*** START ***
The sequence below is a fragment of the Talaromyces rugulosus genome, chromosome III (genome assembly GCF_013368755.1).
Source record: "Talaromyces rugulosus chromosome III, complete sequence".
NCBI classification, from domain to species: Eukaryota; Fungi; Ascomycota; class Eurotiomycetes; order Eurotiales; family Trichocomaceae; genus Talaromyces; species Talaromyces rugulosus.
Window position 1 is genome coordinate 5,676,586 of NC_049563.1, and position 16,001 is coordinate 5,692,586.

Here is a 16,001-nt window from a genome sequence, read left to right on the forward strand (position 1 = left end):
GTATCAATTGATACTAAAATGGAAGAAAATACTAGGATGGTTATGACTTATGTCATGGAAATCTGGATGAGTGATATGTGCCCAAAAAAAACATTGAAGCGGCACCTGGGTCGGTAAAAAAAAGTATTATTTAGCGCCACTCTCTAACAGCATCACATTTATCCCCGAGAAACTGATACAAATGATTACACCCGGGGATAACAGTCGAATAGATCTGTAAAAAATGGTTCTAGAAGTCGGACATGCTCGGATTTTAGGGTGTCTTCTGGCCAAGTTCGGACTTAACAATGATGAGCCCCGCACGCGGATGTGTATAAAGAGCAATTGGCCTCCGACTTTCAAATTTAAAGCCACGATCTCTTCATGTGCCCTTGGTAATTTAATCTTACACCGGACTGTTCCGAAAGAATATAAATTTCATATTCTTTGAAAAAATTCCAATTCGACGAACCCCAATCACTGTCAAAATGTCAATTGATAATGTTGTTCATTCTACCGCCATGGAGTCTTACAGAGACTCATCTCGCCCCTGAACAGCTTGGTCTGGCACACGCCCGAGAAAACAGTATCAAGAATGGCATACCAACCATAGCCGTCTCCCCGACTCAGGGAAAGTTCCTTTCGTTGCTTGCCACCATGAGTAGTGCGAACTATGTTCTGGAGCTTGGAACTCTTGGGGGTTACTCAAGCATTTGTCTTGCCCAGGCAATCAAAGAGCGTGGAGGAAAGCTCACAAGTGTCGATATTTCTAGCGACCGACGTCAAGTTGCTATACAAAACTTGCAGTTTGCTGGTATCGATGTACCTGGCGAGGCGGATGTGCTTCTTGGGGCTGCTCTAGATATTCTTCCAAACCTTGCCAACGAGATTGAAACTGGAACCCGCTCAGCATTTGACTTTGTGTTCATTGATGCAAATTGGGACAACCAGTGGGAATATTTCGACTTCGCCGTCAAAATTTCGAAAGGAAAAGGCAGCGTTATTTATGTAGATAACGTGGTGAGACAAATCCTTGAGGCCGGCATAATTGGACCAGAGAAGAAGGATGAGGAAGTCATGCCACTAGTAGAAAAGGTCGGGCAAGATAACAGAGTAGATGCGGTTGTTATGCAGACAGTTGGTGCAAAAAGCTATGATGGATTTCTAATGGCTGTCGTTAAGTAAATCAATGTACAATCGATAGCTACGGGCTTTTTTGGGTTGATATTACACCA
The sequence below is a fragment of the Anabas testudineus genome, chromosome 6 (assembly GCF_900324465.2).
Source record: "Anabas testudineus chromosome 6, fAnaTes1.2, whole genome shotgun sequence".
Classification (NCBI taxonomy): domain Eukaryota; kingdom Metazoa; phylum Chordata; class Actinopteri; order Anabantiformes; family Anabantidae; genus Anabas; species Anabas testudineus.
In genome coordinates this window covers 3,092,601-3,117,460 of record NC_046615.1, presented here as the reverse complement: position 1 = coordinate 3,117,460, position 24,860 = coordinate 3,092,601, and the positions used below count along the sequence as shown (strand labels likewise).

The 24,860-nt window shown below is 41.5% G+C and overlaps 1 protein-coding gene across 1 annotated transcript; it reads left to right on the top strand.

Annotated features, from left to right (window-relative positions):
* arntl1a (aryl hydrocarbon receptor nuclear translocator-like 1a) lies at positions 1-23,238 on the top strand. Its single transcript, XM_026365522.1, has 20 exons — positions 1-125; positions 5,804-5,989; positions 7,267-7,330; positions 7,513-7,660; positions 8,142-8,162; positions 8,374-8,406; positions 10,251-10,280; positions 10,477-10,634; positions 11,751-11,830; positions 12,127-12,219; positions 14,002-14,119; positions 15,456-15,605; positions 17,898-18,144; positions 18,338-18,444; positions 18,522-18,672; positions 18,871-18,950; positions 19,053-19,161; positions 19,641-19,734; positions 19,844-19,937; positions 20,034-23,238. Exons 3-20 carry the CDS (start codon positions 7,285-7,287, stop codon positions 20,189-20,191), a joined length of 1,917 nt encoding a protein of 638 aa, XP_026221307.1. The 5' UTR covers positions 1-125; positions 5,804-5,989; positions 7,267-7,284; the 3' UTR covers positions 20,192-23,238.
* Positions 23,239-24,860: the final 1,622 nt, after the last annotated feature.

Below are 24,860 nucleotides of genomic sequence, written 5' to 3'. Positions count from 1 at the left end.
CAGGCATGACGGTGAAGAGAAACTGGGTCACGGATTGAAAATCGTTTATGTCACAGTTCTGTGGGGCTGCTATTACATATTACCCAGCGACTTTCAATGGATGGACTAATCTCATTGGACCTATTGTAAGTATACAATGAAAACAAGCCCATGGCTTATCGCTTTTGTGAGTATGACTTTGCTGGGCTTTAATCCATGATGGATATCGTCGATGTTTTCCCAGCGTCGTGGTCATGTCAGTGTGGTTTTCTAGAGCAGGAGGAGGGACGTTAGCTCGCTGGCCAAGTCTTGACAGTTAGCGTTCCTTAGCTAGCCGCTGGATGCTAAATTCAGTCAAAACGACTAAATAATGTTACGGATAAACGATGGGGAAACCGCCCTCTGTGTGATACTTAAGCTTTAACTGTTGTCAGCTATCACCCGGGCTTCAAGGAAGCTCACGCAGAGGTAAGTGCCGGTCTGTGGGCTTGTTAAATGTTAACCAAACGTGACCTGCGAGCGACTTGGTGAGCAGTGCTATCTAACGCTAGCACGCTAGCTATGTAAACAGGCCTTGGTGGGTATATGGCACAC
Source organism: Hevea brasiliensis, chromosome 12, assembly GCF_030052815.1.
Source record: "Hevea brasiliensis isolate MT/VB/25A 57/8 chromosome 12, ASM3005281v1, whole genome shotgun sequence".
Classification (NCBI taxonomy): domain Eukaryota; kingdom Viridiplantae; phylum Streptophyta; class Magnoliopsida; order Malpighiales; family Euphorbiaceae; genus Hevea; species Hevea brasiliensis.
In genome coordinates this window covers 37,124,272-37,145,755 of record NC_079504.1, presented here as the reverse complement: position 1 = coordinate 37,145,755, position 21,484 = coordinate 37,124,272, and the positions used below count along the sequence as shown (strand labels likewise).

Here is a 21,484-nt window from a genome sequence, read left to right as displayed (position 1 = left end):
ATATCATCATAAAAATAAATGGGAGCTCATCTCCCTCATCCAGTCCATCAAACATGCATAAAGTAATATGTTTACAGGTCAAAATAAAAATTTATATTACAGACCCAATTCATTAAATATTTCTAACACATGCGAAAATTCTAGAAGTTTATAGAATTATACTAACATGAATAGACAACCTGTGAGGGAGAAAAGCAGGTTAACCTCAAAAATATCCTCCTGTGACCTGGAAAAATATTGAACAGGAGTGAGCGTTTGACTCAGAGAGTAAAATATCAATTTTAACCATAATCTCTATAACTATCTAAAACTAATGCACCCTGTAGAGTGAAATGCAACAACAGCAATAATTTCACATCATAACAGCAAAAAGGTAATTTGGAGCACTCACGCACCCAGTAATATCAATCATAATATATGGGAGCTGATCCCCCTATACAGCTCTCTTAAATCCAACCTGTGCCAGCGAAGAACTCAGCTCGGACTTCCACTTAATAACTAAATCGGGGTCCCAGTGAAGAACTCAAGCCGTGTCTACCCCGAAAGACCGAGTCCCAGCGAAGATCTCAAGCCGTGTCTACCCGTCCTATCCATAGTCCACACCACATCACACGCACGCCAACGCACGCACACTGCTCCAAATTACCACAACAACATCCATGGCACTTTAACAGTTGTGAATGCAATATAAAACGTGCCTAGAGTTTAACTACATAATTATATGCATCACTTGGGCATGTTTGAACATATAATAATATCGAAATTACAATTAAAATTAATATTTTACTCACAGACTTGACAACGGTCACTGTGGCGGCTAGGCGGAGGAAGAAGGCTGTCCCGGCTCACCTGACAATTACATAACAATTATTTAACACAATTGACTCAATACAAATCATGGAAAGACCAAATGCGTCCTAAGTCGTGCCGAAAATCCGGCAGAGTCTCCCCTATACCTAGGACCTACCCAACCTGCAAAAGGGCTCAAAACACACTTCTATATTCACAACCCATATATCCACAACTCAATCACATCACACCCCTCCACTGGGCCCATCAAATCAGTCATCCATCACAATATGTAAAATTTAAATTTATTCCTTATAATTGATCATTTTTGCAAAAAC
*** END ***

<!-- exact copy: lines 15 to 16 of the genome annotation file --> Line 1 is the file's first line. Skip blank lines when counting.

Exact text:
Below are 24,860 nucleotides of genomic sequence, written 5' to 3'. Positions count from 1 at the left end.
CAGGCATGACGGTGAAGAGAAACTGGGTCACGGATTGAAAATCGTTTATGTCACAGTTCTGTGGGGCTGCTATTACATATTACCCAGCGACTTTCAATGGATGGACTAATCTCATTGGACCTATTGTAAGTATACAATGAAAACAAGCCCATGGCTTATCGCTTTTGTGAGTATGACTTTGCTGGGCTTTAATCCATGATGGATATCGTCGATGTTTTCCCAGCGTCGTGGTCATGTCAGTGTGGTTTTCTAGAGCAGGAGGAGGGACGTTAGCTCGCTGGCCAAGTCTTGACAGTTAGCGTTCCTTAGCTAGCCGCTGGATGCTAAATTCAGTCAAAACGACTAAATAATGTTACGGATAAACGATGGGGAAACCGCCCTCTGTGTGATACTTAAGCTTTAACTGTTGTCAGCTATCACCCGGGCTTCAAGGAAGCTCACGCAGAGGTAAGTGCCGGTCTGTGGGCTTGTTAAATGTTAACCAAACGTGACCTGCGAGCGACTTGGTGAGCAGTGCTATCTAACGCTAGCACGCTAGCTATGTAAACAGGCCTTGGTGGGTATATGGCACAC